Sunday, June 23, 2013

I have spent several nights this week crying in the hammock under the full moon.  I do okay during the day, read a bit at night, turn off the light and then my body and mind betray me.  Or maybe they breathe a sigh of relief that they can finally get on with their work.  I don't even know why I cry, it just comes and lasts until there is nothing left and then I can fall asleep. 

I woke this morning thinking about dying.  How I walked with David through the process until I had to let him go.  I thought of my father, dying this time last year, alone.  With his half moon of whiskey fifths around his recliner.  They took him against his will to the hospital and finally hospice, alone and defiant.  No one should have to die alone. 

Maybe I am crying this week for myself.  Who will take that walk with me?  Who would I even ask to do that?  Someone is always left behind, hoping I suppose, to find someone to walk with them when it is time.  Or do we even think much about it?  Maybe in the dark night when we are afraid and alone.  Maybe then. 

It's a great chain of living and dying, walking with someone and passing on the walking to the next in line.  But I think in this country we break the chain too often.  So many of us die alone, in hospitals or nursing homes, someone we barely know, if we are lucky, walking with us distracted and hurried, doing a job.  I have recently heard of death doulas and I see the need.  Someone to be with us, someone committed to the journey.  But I hate that it's someone we have to pay to be with us. 

It is a truly awesome gift to walk with someone in their final days, and we have lost the awe of it.  Like so many things that are difficult or messy or take time, we push it aside, pretend it isn't there.  Birth, death, raising children, working for our food, truly learning another person's soul.  We let others do this work for us as much as we can.  The rest we numb ourselves from, create distance, try to ignore.  Until in the deep of the night, finally when we can ignore it no more, our bodies and minds breathe their sigh of relief and get on with the work.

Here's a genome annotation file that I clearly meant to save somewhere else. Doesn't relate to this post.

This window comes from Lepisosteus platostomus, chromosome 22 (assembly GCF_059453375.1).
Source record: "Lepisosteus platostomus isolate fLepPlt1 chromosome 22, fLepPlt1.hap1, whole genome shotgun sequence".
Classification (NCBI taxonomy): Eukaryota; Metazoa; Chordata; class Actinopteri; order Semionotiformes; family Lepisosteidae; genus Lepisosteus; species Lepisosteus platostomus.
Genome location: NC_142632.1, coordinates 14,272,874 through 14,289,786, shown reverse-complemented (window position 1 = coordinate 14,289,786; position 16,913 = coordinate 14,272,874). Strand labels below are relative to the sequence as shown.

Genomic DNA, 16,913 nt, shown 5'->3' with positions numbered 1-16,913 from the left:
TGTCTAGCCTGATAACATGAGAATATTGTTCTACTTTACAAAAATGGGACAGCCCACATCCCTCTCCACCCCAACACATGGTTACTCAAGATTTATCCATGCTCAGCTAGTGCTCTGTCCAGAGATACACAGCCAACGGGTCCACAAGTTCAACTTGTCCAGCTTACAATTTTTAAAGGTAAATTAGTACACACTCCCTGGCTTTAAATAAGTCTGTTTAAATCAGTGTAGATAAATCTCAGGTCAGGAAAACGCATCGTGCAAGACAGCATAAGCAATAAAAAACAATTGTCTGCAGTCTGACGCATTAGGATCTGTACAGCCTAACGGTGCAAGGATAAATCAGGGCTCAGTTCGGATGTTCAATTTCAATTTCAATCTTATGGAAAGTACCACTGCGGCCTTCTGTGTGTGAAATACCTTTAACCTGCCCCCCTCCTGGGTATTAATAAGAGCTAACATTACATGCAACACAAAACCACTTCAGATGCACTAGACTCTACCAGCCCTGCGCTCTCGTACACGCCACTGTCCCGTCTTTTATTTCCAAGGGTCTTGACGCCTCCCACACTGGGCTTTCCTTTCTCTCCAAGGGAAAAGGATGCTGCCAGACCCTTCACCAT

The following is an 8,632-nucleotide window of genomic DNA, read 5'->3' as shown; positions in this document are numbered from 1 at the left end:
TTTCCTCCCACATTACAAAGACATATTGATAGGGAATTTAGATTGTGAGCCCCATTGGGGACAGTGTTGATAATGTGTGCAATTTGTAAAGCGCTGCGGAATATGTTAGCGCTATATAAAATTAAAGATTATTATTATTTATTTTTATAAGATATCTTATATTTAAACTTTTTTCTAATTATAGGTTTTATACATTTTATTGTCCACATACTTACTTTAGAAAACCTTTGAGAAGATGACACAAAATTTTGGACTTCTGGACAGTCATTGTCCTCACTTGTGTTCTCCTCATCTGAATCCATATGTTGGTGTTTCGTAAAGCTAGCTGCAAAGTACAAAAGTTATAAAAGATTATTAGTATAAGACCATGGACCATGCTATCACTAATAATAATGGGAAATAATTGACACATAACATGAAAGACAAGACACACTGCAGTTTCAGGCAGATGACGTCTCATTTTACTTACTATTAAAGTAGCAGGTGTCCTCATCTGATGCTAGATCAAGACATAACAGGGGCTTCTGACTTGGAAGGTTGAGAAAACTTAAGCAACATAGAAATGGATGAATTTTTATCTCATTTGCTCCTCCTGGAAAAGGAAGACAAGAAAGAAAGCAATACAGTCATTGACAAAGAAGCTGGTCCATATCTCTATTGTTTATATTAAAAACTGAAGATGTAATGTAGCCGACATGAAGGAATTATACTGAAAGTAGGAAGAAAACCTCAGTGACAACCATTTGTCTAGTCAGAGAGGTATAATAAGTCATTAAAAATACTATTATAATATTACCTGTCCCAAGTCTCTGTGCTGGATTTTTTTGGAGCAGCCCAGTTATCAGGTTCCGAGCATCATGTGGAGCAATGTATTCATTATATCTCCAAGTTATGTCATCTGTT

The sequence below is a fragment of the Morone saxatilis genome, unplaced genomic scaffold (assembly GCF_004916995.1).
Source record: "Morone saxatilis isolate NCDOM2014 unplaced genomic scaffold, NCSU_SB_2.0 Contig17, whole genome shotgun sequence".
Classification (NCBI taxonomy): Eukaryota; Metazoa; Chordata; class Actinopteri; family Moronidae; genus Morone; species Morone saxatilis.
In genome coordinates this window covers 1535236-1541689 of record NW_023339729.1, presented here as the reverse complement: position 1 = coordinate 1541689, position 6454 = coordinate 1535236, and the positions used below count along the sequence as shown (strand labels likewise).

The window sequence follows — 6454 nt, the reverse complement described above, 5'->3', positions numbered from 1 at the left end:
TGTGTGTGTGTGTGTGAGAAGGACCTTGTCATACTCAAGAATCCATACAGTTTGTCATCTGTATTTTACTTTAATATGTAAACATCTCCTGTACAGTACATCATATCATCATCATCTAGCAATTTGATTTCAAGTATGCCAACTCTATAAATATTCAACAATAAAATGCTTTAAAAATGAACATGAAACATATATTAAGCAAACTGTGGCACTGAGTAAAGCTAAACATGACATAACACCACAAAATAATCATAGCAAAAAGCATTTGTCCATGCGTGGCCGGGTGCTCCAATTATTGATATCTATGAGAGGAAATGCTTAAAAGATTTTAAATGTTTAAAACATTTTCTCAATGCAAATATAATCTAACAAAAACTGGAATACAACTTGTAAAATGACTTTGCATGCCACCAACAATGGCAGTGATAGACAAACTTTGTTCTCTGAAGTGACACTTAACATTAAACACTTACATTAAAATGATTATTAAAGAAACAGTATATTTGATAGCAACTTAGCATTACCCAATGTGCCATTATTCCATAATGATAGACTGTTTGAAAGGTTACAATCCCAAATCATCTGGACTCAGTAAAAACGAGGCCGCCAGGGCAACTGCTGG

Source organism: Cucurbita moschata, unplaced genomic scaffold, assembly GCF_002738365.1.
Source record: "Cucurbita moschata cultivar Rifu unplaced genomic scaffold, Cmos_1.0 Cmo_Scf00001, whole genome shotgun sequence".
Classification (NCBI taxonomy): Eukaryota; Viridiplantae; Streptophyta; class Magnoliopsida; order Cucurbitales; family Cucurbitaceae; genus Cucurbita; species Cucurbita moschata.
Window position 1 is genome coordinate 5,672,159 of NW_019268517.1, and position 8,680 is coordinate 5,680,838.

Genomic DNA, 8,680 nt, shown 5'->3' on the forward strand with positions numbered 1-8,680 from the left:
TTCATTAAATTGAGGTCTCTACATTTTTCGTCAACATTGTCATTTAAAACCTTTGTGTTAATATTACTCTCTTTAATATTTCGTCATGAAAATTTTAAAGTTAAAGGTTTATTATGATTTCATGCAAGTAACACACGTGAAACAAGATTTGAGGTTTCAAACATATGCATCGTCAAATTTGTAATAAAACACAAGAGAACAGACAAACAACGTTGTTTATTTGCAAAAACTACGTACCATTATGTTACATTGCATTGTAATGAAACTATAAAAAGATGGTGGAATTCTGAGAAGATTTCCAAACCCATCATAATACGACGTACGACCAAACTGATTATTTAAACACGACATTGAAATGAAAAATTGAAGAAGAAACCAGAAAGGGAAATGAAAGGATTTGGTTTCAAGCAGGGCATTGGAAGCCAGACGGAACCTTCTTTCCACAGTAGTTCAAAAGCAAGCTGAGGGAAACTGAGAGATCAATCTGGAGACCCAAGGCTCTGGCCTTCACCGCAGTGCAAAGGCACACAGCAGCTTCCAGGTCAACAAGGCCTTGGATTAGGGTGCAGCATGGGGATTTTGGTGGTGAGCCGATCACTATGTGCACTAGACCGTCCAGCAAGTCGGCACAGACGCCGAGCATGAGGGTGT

1. To help you smile when it hurts to -

    Gravity by Louis Jenkins (from Just Above Water)
    It turns out that the drain pipe from the sink is attached to
    nothing and water just runs right onto the ground in the
    crawl space underneath the house and then trickles out
    into the stream that passes through the backyard. It turns
    out that the house is not really attached to the ground but
    sits atop a few loose concrete blocks all held in place by
    gravity, which, as I understand it, means "seriousness." Well,
    this is serious enough. If you look into it further you will
    discover that the water is not attached to anything either
    and that perhaps the rocks and the trees are not all that
    firmly in place. The world is a stage. But don't try to move
    anything. You might hurt yourself, besides that's a job for
    the stagehands and union rules are strict. You are merely a
    player about to deliver a soliloquy on the septic system to a
    couple dozen popple trees and a patch of pale blue sky.
    xo, K